Author:Donald Everhart (University of California - San Diego)
Paper short abstract:
This talk will discuss the process of quality control in a cellular and molecular medicine laboratory. It investigates this process as it emerged in laboratory meetings, an interactional ‘shop floor’ of bioinformation.
Paper long abstract:
This study marks a continuation of my study of post-genomic biology in flight. It captures laboratory members' recognition of a pivotal moment in a project that had gone previously unnoticed. As laboratory members watched a short segment of video from a past meeting, they saw foreshadowed a practical solution to a bioinformatic problem that was implemented months later. By the time a laboratory member implemented the solution, its momentary surfacing in that earlier meeting had been largely forgotten.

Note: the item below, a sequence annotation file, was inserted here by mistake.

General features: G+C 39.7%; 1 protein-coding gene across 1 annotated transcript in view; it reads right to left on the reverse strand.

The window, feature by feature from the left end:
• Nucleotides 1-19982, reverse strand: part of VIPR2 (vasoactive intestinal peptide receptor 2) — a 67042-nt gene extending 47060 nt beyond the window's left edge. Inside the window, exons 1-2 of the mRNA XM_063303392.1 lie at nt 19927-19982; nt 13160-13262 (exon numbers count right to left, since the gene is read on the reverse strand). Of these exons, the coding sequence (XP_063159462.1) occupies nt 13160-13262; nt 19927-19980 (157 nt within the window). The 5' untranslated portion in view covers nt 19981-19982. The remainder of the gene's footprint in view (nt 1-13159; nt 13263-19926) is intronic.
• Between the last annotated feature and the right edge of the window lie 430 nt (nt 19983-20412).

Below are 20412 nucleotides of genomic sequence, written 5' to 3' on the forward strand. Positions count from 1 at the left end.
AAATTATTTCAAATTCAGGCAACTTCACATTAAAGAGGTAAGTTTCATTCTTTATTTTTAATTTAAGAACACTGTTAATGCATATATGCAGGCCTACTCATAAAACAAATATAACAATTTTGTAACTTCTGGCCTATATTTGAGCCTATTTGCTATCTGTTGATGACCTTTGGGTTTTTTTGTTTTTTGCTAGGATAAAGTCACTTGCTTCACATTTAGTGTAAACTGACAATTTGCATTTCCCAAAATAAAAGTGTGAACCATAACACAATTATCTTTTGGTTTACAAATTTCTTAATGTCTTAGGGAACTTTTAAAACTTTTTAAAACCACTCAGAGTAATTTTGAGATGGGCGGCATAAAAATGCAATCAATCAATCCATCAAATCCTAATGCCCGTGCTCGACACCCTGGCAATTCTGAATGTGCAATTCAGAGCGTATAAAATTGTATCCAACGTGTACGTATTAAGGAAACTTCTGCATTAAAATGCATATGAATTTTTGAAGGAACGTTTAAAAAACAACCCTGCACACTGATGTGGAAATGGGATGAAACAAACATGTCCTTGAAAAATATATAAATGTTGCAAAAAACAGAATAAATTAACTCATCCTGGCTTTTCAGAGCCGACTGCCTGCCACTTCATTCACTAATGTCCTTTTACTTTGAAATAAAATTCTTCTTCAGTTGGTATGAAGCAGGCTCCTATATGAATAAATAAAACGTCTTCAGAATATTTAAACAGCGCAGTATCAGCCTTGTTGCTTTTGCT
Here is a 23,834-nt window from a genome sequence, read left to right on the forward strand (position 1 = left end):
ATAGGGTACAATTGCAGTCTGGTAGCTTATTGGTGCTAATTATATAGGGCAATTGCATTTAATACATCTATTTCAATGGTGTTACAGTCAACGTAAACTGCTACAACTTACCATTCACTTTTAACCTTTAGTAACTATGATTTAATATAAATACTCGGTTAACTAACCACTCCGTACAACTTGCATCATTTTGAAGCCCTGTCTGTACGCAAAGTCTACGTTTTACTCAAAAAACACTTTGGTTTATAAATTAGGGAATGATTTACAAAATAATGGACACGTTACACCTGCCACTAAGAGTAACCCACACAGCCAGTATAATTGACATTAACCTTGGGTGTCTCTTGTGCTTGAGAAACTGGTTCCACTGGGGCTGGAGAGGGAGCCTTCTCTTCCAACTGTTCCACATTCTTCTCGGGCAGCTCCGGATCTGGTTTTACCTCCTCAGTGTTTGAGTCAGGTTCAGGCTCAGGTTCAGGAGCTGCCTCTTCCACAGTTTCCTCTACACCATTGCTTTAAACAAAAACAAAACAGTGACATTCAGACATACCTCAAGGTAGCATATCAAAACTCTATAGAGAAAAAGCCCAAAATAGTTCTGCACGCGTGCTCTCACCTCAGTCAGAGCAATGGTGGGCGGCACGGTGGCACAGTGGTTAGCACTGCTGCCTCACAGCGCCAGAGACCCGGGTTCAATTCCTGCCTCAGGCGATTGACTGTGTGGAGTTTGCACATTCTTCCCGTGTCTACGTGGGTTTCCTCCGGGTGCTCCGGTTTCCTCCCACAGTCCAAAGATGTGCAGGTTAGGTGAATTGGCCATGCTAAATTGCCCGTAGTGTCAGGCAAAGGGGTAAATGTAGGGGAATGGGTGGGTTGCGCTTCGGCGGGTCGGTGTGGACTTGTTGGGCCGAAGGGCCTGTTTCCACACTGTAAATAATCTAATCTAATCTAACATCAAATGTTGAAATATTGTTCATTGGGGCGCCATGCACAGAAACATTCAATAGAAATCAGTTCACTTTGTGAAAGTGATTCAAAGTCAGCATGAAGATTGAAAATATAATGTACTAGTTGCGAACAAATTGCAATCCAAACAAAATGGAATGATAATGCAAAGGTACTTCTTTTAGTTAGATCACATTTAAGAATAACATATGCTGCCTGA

By focusing on laboratory meeting, this study proposes to trace the pragmatic, interactional work of translational medicine. It presents a problem of quality control as it was discussed and modulated in one laboratory meeting and follows it to a moment after it was implemented. Digitalization, as an essential element of the work of cellular and molecular medicine, is specified in the prospective and retrospective interactions of the 'shop floor' (Garfinkel, Lynch, and Livingston 1981). That is, bioinformatic work is displayed as it is interactionally constituted and later recognized. In this way, the work of data science in a cellular and molecular medicine laboratory becomes observable, recognizable, and apparent as co-operative action not only by the ethnographer but also by laboratory members.
Bioinformation management in data driven medicine